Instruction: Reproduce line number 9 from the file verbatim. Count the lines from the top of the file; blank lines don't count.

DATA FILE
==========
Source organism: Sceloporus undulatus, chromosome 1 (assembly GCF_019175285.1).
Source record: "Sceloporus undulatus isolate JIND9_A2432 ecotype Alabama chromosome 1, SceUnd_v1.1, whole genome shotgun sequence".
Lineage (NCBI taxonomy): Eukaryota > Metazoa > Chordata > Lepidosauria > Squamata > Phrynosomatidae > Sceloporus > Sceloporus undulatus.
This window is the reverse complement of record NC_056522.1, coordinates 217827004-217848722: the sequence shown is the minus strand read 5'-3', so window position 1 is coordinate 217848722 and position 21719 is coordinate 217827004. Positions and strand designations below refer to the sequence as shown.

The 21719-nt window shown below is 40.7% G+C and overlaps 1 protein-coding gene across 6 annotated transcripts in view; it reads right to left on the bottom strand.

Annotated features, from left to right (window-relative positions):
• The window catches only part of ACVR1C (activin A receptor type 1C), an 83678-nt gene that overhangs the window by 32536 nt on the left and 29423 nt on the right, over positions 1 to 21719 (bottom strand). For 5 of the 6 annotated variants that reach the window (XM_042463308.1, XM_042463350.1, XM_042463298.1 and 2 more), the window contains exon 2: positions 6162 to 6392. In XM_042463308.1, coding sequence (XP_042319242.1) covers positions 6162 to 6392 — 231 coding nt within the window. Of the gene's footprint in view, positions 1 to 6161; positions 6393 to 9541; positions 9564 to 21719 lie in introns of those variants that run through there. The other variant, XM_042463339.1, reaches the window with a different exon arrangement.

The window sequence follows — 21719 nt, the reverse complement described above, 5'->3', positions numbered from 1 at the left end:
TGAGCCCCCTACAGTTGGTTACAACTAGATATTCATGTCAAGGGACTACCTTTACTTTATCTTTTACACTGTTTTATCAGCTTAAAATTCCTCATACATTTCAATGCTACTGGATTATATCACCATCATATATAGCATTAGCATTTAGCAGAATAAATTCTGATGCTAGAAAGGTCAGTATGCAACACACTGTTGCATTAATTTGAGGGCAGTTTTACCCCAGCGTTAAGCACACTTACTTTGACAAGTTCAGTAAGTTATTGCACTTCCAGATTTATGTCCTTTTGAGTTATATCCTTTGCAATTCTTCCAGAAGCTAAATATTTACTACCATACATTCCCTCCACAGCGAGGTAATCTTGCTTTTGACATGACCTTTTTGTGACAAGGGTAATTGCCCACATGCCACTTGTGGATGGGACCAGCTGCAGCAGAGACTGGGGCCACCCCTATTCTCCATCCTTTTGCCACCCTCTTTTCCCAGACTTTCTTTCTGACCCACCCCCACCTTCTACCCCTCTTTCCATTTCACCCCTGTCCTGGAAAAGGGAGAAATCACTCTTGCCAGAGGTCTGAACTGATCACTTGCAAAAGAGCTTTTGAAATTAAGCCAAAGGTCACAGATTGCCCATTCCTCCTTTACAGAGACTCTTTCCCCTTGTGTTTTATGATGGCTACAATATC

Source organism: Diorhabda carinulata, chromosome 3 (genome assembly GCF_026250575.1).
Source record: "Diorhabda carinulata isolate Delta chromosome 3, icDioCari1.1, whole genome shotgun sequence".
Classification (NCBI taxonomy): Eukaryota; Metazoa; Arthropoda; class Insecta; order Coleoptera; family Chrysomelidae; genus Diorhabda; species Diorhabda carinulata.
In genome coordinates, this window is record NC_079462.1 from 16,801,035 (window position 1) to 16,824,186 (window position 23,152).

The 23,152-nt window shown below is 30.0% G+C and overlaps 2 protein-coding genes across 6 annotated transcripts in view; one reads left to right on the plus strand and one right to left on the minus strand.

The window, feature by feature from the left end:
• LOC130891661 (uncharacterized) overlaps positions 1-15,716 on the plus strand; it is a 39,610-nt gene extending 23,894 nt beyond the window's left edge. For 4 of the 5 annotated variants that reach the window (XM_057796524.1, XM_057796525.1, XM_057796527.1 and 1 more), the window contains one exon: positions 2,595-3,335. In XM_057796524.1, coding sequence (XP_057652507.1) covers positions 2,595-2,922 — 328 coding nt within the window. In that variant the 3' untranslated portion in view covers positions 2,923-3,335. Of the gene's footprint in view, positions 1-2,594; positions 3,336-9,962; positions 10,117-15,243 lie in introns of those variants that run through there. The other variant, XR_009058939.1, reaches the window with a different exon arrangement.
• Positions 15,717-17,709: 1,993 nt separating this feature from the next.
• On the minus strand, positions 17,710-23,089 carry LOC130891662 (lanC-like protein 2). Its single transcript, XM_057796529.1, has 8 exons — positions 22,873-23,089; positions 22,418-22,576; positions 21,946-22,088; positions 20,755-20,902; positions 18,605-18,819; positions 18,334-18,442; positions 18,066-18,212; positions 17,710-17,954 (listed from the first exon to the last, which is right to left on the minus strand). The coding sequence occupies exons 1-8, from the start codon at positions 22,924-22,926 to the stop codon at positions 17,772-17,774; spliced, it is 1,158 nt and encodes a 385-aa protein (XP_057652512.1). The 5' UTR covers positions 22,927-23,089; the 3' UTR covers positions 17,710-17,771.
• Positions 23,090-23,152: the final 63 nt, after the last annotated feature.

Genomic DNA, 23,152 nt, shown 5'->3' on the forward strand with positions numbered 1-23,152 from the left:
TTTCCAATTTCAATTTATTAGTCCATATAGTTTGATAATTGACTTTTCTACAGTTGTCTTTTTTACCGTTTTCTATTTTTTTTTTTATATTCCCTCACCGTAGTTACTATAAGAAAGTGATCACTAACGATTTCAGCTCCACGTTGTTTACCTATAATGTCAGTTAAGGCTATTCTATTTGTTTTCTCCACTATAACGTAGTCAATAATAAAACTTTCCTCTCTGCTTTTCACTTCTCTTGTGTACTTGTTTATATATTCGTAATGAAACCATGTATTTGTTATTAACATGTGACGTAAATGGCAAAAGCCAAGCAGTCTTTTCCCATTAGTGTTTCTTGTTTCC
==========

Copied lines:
TGAGCCCCCTACAGTTGGTTACAACTAGATATTCATGTCAAGGGACTACCTTTACTTTATCTTTTACACTGTTTTATCAGCTTAAAATTCCTCATACATTTCAATGCTACTGGATTATATCACCATCATATATAGCATTAGCATTTAGCAGAATAAATTCTGATGCTAGAAAGGTCAGTATGCAACACACTGTTGCATTAATTTGAGGGCAGTTTTACCCCAGCGTTAAGCACACTTACTTTGACAAGTTCAGTAAGTTATTGCACTTCCAGATTTATGTCCTTTTGAGTTATATCCTTTGCAATTCTTCCAGAAGCTAAATATTTACTACCATACATTCCCTCCACAGCGAGGTAATCTTGCTTTTGACATGACCTTTTTGTGACAAGGGTAATTGCCCACATGCCACTTGTGGATGGGACCAGCTGCAGCAGAGACTGGGGCCACCCCTATTCTCCATCCTTTTGCCACCCTCTTTTCCCAGACTTTCTTTCTGACCCACCCCCACCTTCTACCCCTCTTTCCATTTCACCCCTGTCCTGGAAAAGGGAGAAATCACTCTTGCCAGAGGTCTGAACTGATCACTTGCAAAAGAGCTTTTGAAATTAAGCCAAAGGTCACAGATTGCCCATTCCTCCTTTACAGAGACTCTTTCCCCTTGTGTTTTATGATGGCTACAATATC